Providing safety and security for mating, or egg-laying and offspring-raising, reproductive sites such as burrows, holes, nests, hides, dens and houses are likely to be associated with strong direct (i.e. non-genetic) benefits to females of taxa ranging from insects to humans. Females pay close attention to male-made reproductive sites; for instance, female weaver birds chose a mate based on his nest colours, profiles, materials and locations [9,10]. In the present study, two-choice experiments showed that more than 70 per cent of the female music frogs tested selected the calls produced inside the burrow and this preference persisted when individual effects were eliminated by playback with the inside and outside calls recorded from the same individual. Consistently, the inside call with lower frequency and longer note duration is associated with a smaller burrow mouth and deeper depth, respectively, which might be advantageous to the male, female and their offspring, suggesting that the acoustic characters of the inside call convey information concerning the burrow. The inside calls differed significantly from the outside calls in the following important parameters: energy distribution, note duration and SPL. Some of this variation is caused by filter effects arising from the area of the entrance and depth of the burrow but some of it probably reflects the frogs' own physiology or calling effort [11]. Our data were supported by reports on (i) Metaphrynella sundana which by exploiting resonance properties of tree holes can increase the call's SPL and then, facultatively, alter their note duration [12] and on (ii) other burrowing frogs Eupsophus emiliopugini, E. calcaratus [13,14], E. calcaratus and E. roseus [15] in which some acoustic properties were affected by burrows.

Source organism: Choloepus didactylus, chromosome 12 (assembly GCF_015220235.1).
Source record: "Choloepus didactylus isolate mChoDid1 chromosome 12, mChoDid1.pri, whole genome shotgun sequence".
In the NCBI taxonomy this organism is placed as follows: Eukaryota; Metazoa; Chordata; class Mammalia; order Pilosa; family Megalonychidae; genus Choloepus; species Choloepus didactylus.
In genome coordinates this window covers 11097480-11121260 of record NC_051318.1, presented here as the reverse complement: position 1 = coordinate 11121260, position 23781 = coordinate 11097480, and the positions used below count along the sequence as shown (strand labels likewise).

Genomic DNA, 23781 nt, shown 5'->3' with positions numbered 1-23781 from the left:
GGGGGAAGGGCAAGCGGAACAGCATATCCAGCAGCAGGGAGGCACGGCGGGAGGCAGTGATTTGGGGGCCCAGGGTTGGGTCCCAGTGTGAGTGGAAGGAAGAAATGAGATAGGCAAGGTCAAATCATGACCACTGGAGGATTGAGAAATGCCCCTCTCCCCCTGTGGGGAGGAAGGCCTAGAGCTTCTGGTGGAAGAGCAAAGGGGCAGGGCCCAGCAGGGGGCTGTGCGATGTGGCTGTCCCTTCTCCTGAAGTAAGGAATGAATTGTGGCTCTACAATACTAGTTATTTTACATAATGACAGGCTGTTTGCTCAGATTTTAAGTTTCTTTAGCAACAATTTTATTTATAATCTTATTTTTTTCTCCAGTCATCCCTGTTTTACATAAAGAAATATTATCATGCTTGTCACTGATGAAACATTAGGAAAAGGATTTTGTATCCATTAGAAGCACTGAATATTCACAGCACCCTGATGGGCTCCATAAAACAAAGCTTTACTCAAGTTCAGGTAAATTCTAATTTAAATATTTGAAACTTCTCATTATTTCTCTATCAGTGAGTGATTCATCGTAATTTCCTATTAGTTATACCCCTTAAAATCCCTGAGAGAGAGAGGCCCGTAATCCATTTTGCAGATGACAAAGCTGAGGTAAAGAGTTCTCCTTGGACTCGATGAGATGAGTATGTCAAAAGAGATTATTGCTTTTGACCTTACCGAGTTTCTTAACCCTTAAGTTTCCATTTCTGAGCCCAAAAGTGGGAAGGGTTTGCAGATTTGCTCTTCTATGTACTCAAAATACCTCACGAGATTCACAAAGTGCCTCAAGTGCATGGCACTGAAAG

Taken together, we demonstrate that males of this species faithfully advertise whether or not they possess a nest to potential mates mainly by vocal communication, facilitating mate selection by females. These results reveal a novel function of advertisement calls and provide an excellent model for investigating the role of sexual selection in mating systems in which resource quality is emphasized and in need of quantification.


Animal procedures were in agreement with the Animal Care and Use Committee of Chengdu Institute of Biology.

We are grateful to three anonymous referees. This work was supported by National Natural Science Foundation of China (30900141), Chinese Academy of Sciences (KSCX2-EW-J-22, 09C302, Y0B3011, KSCX2-YW-R-077) to Jian-guo Cui and Ye-Zhong Tang and NIH grant no. DC00222 to Peter Narins.

  • Received November 6, 2011.
  • Accepted November 16, 2011.